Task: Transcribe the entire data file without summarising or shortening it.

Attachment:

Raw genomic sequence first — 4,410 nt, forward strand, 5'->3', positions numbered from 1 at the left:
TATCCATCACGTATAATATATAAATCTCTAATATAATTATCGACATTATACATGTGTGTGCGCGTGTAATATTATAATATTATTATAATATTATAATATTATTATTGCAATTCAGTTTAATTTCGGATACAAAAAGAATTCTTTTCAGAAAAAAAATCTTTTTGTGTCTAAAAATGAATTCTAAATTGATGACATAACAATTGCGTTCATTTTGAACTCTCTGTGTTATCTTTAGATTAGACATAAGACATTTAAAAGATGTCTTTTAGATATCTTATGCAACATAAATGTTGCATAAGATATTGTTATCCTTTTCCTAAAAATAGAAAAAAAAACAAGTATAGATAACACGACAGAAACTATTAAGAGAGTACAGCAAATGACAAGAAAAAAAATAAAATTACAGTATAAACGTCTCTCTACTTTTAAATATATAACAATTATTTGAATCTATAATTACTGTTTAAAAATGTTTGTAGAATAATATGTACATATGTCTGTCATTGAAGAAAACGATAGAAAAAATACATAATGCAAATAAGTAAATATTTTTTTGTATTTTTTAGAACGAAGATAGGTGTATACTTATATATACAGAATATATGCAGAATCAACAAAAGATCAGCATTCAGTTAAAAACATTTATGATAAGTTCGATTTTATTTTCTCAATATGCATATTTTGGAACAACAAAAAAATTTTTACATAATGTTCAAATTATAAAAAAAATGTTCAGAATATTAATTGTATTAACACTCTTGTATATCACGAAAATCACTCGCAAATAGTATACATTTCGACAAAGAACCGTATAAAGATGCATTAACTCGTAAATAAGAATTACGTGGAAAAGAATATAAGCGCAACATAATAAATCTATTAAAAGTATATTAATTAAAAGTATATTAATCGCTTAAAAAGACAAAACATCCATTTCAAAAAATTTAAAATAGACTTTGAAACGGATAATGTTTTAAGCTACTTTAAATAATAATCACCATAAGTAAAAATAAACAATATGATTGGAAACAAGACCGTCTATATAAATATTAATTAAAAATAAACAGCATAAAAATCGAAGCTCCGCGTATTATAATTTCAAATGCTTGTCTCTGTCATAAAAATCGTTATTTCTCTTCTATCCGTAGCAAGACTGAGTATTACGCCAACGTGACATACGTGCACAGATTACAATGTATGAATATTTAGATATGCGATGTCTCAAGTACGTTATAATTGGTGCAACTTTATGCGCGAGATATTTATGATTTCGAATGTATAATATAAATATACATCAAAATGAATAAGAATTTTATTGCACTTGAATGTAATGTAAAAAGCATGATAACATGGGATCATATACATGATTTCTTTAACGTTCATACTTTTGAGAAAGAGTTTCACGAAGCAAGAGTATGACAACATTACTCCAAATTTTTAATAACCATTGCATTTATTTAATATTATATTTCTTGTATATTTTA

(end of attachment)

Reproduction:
Raw genomic sequence first — 4,410 nt, forward strand, 5'->3', positions numbered from 1 at the left:
TATCCATCACGTATAATATATAAATCTCTAATATAATTATCGACATTATACATGTGTGTGCGCGTGTAATATTATAATATTATTATAATATTATAATATTATTATTGCAATTCAGTTTAATTTCGGATACAAAAAGAATTCTTTTCAGAAAAAAAATCTTTTTGTGTCTAAAAATGAATTCTAAATTGATGACATAACAATTGCGTTCATTTTGAACTCTCTGTGTTATCTTTAGATTAGACATAAGACATTTAAAAGATGTCTTTTAGATATCTTATGCAACATAAATGTTGCATAAGATATTGTTATCCTTTTCCTAAAAATAGAAAAAAAAACAAGTATAGATAACACGACAGAAACTATTAAGAGAGTACAGCAAATGACAAGAAAAAAAATAAAATTACAGTATAAACGTCTCTCTACTTTTAAATATATAACAATTATTTGAATCTATAATTACTGTTTAAAAATGTTTGTAGAATAATATGTACATATGTCTGTCATTGAAGAAAACGATAGAAAAAATACATAATGCAAATAAGTAAATATTTTTTTGTATTTTTTAGAACGAAGATAGGTGTATACTTATATATACAGAATATATGCAGAATCAACAAAAGATCAGCATTCAGTTAAAAACATTTATGATAAGTTCGATTTTATTTTCTCAATATGCATATTTTGGAACAACAAAAAAATTTTTACATAATGTTCAAATTATAAAAAAAATGTTCAGAATATTAATTGTATTAACACTCTTGTATATCACGAAAATCACTCGCAAATAGTATACATTTCGACAAAGAACCGTATAAAGATGCATTAACTCGTAAATAAGAATTACGTGGAAAAGAATATAAGCGCAACATAATAAATCTATTAAAAGTATATTAATTAAAAGTATATTAATCGCTTAAAAAGACAAAACATCCATTTCAAAAAATTTAAAATAGACTTTGAAACGGATAATGTTTTAAGCTACTTTAAATAATAATCACCATAAGTAAAAATAAACAATATGATTGGAAACAAGACCGTCTATATAAATATTAATTAAAAATAAACAGCATAAAAATCGAAGCTCCGCGTATTATAATTTCAAATGCTTGTCTCTGTCATAAAAATCGTTATTTCTCTTCTATCCGTAGCAAGACTGAGTATTACGCCAACGTGACATACGTGCACAGATTACAATGTATGAATATTTAGATATGCGATGTCTCAAGTACGTTATAATTGGTGCAACTTTATGCGCGAGATATTTATGATTTCGAATGTATAATATAAATATACATCAAAATGAATAAGAATTTTATTGCACTTGAATGTAATGTAAAAAGCATGATAACATGGGATCATATACATGATTTCTTTAACGTTCATACTTTTGAGAAAGAGTTTCACGAAGCAAGAGTATGACAACATTACTCCAAATTTTTAATAACCATTGCATTTATTTAATATTATATTTCTTGTATATTTTA